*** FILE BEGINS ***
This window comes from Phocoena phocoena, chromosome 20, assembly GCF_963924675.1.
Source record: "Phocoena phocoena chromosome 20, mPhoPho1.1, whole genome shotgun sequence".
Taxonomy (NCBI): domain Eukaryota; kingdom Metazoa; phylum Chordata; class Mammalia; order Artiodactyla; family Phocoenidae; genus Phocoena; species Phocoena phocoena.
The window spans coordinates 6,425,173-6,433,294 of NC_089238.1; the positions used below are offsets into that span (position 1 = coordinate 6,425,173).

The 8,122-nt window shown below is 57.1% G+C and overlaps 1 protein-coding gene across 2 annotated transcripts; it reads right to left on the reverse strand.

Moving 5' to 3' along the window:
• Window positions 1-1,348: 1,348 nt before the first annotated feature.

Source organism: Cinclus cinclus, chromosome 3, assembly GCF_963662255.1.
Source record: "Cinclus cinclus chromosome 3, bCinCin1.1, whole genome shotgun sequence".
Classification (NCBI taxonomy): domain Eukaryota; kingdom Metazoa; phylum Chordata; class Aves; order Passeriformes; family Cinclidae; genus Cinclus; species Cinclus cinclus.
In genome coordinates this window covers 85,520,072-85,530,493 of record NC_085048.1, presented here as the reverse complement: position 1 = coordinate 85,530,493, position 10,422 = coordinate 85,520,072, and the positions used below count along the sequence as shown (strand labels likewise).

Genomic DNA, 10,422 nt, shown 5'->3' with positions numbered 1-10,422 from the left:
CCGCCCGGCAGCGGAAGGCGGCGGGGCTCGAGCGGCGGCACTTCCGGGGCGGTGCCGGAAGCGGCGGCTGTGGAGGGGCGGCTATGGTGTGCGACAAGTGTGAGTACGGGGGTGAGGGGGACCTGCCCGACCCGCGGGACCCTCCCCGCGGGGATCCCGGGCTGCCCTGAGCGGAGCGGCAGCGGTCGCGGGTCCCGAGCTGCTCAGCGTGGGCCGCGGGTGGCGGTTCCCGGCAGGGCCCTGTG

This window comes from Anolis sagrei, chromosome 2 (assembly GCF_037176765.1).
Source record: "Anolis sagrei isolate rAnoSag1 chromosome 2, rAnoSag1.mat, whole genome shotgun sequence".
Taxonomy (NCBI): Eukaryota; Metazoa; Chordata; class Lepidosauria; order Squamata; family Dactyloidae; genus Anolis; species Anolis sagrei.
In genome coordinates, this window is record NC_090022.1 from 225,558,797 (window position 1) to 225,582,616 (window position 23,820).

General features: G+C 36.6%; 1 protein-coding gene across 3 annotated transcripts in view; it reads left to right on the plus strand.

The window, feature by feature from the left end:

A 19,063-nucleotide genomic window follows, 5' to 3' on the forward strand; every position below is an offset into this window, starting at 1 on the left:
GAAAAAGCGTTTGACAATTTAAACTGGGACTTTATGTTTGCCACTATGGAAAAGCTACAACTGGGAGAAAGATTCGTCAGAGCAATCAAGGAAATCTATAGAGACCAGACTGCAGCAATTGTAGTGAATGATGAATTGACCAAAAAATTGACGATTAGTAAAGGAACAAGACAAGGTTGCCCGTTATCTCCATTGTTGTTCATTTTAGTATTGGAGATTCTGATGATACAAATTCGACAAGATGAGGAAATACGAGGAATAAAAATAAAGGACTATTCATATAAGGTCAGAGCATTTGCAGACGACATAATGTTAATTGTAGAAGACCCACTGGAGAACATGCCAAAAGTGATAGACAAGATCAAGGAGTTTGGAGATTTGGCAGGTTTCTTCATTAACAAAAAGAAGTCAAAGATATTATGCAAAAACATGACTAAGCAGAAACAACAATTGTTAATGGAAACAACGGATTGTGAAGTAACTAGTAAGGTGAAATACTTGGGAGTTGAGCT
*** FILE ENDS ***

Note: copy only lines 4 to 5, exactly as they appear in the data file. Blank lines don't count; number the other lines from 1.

The window spans coordinates 6,425,173-6,433,294 of NC_089238.1; the positions used below are offsets into that span (position 1 = coordinate 6,425,173).

The 8,122-nt window shown below is 57.1% G+C and overlaps 1 protein-coding gene across 2 annotated transcripts; it reads right to left on the reverse strand.